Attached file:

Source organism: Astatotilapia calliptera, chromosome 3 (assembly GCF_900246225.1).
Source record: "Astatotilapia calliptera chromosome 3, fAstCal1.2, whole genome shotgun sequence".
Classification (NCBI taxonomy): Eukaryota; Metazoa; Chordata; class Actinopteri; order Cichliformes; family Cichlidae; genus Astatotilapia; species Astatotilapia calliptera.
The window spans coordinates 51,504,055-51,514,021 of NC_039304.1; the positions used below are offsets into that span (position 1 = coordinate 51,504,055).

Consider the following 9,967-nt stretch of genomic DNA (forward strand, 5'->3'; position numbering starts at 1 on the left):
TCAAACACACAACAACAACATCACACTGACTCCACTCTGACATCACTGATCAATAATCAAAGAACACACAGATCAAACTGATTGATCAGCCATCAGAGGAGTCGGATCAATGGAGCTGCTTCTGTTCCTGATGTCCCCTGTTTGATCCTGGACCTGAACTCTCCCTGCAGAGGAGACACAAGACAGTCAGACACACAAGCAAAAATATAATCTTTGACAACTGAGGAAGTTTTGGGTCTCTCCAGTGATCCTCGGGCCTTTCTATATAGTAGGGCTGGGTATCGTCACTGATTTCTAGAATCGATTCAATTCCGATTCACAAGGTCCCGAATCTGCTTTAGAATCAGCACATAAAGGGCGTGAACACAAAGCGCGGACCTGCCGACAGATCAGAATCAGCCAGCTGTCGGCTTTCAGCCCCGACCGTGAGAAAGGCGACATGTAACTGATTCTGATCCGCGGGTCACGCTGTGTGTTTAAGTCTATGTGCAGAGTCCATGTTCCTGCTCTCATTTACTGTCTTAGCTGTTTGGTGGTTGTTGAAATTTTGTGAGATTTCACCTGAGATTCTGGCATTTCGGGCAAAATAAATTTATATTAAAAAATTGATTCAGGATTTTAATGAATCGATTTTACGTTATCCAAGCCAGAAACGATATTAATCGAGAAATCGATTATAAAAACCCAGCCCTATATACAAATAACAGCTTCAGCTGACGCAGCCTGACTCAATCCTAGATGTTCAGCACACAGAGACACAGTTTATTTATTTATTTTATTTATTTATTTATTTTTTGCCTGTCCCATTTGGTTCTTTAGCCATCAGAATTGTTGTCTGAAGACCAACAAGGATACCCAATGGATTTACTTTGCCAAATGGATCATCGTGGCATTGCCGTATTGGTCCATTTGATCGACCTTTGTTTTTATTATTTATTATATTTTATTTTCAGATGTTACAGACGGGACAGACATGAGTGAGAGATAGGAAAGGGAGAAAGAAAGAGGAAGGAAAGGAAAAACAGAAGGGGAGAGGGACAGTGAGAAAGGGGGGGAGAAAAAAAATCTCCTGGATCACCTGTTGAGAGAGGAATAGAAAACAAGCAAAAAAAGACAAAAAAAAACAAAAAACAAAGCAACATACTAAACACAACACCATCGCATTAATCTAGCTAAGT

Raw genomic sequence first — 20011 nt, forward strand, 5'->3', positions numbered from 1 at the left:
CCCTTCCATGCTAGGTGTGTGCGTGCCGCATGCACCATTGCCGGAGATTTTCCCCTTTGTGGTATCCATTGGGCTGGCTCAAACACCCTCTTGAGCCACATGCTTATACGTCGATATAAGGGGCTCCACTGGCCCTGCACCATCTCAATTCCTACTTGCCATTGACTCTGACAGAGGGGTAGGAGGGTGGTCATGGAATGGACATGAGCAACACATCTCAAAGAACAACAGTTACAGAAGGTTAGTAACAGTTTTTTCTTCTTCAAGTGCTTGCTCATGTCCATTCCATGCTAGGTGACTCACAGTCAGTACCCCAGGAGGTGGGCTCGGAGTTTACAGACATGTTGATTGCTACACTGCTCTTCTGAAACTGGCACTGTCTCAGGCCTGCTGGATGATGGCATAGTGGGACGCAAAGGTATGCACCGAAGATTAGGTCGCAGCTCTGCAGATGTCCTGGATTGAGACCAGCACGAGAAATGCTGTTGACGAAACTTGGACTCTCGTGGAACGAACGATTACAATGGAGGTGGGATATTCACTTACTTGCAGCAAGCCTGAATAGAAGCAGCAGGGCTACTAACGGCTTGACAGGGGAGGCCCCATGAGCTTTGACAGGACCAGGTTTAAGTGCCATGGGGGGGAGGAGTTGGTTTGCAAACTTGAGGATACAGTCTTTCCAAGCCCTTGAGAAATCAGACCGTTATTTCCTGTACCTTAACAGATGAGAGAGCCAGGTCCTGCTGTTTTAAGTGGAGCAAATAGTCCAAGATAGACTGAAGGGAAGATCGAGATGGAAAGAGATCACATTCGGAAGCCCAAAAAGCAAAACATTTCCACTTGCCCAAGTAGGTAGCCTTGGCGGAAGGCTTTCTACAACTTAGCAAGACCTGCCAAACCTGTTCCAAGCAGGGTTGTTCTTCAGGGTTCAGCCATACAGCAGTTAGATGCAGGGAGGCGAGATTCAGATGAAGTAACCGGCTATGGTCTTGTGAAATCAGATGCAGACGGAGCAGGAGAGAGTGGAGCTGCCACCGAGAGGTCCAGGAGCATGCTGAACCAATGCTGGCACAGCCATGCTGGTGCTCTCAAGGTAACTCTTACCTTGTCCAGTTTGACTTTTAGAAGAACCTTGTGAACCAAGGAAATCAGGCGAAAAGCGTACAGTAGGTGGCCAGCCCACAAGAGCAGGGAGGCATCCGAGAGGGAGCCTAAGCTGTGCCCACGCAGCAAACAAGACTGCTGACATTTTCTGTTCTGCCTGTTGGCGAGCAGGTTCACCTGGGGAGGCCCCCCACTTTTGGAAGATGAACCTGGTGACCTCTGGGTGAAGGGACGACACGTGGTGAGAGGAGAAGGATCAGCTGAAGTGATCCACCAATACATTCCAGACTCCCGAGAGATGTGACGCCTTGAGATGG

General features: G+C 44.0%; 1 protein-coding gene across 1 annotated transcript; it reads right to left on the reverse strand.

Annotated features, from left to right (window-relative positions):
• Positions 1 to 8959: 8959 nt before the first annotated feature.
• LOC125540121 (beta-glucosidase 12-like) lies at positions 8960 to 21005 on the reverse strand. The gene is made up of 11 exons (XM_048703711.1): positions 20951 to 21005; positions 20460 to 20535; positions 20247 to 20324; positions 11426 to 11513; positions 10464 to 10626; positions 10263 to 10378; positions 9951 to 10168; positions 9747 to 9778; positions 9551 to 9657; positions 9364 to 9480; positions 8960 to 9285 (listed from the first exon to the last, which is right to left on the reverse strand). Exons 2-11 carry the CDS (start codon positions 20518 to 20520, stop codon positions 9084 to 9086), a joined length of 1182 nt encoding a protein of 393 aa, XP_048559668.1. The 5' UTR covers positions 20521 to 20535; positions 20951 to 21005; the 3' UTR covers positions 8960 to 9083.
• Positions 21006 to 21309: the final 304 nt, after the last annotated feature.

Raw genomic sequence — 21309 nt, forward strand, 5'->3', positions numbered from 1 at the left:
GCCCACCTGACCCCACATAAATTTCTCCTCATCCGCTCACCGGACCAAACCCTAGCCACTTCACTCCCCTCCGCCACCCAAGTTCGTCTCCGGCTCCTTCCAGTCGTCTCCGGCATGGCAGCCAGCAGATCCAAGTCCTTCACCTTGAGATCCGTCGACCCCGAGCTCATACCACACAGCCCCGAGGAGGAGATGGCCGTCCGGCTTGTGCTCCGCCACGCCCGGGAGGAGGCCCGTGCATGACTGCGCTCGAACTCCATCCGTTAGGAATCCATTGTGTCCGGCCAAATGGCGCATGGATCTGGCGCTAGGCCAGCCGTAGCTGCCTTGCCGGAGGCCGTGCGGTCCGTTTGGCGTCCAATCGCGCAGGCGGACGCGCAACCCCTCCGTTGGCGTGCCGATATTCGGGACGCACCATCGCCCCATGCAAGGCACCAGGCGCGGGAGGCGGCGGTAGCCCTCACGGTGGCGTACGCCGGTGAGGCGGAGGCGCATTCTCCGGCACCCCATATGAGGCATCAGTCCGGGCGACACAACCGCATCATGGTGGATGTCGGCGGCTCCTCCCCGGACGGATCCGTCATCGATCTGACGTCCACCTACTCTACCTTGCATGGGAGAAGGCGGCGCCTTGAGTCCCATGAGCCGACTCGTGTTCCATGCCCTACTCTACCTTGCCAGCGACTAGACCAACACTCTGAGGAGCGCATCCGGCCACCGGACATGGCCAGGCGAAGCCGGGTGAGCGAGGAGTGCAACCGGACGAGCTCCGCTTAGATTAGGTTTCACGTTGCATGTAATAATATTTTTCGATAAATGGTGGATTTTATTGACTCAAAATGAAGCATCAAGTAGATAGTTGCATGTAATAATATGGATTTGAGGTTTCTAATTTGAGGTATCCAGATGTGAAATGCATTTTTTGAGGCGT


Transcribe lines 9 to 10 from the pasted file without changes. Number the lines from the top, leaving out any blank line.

General features: G+C 44.0%; 1 protein-coding gene across 1 annotated transcript; it reads right to left on the reverse strand.

Annotated features, from left to right (window-relative positions):